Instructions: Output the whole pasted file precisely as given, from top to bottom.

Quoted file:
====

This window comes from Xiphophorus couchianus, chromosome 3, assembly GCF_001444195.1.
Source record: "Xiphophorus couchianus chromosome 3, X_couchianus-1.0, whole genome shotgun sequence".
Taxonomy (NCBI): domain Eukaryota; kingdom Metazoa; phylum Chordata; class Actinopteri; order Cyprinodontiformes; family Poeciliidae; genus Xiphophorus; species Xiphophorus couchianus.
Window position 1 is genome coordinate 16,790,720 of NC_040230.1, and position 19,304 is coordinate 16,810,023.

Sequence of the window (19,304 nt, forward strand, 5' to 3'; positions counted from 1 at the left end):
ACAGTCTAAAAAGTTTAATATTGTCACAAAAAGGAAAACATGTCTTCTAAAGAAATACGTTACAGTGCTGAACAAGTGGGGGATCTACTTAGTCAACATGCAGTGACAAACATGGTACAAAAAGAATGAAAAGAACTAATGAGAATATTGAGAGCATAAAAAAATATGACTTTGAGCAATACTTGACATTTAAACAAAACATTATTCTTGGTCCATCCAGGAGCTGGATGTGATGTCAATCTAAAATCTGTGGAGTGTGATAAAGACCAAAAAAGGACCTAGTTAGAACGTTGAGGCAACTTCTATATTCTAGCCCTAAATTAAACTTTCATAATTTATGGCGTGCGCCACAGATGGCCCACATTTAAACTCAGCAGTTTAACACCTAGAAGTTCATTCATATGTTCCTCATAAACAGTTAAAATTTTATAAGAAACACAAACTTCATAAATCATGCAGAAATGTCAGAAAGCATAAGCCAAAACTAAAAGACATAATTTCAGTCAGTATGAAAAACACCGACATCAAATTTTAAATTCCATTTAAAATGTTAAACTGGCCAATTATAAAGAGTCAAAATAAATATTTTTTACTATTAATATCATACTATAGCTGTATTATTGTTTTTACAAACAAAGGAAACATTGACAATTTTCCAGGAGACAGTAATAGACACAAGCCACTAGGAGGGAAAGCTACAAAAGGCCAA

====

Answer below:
This window comes from Xiphophorus couchianus, chromosome 3, assembly GCF_001444195.1.
Source record: "Xiphophorus couchianus chromosome 3, X_couchianus-1.0, whole genome shotgun sequence".
Taxonomy (NCBI): domain Eukaryota; kingdom Metazoa; phylum Chordata; class Actinopteri; order Cyprinodontiformes; family Poeciliidae; genus Xiphophorus; species Xiphophorus couchianus.
Window position 1 is genome coordinate 16,790,720 of NC_040230.1, and position 19,304 is coordinate 16,810,023.

Sequence of the window (19,304 nt, forward strand, 5' to 3'; positions counted from 1 at the left end):
ACAGTCTAAAAAGTTTAATATTGTCACAAAAAGGAAAACATGTCTTCTAAAGAAATACGTTACAGTGCTGAACAAGTGGGGGATCTACTTAGTCAACATGCAGTGACAAACATGGTACAAAAAGAATGAAAAGAACTAATGAGAATATTGAGAGCATAAAAAAATATGACTTTGAGCAATACTTGACATTTAAACAAAACATTATTCTTGGTCCATCCAGGAGCTGGATGTGATGTCAATCTAAAATCTGTGGAGTGTGATAAAGACCAAAAAAGGACCTAGTTAGAACGTTGAGGCAACTTCTATATTCTAGCCCTAAATTAAACTTTCATAATTTATGGCGTGCGCCACAGATGGCCCACATTTAAACTCAGCAGTTTAACACCTAGAAGTTCATTCATATGTTCCTCATAAACAGTTAAAATTTTATAAGAAACACAAACTTCATAAATCATGCAGAAATGTCAGAAAGCATAAGCCAAAACTAAAAGACATAATTTCAGTCAGTATGAAAAACACCGACATCAAATTTTAAATTCCATTTAAAATGTTAAACTGGCCAATTATAAAGAGTCAAAATAAATATTTTTTACTATTAATATCATACTATAGCTGTATTATTGTTTTTACAAACAAAGGAAACATTGACAATTTTCCAGGAGACAGTAATAGACACAAGCCACTAGGAGGGAAAGCTACAAAAGGCCAA